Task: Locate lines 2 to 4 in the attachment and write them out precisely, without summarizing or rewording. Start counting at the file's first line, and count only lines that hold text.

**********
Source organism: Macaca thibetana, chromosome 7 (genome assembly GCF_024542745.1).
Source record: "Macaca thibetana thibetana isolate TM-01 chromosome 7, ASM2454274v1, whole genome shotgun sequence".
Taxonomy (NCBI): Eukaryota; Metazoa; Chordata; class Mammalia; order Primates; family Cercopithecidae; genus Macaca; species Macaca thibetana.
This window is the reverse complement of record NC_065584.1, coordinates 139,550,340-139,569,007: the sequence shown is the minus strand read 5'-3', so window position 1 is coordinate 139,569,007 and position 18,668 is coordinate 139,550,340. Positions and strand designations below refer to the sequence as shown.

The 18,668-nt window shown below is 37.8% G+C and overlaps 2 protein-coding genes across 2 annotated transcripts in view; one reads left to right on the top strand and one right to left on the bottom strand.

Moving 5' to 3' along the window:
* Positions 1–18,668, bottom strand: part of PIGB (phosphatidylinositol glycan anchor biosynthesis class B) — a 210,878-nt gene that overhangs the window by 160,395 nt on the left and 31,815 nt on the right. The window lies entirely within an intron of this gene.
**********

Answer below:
Source record: "Macaca thibetana thibetana isolate TM-01 chromosome 7, ASM2454274v1, whole genome shotgun sequence".
Taxonomy (NCBI): Eukaryota; Metazoa; Chordata; class Mammalia; order Primates; family Cercopithecidae; genus Macaca; species Macaca thibetana.
This window is the reverse complement of record NC_065584.1, coordinates 139,550,340-139,569,007: the sequence shown is the minus strand read 5'-3', so window position 1 is coordinate 139,569,007 and position 18,668 is coordinate 139,550,340. Positions and strand designations below refer to the sequence as shown.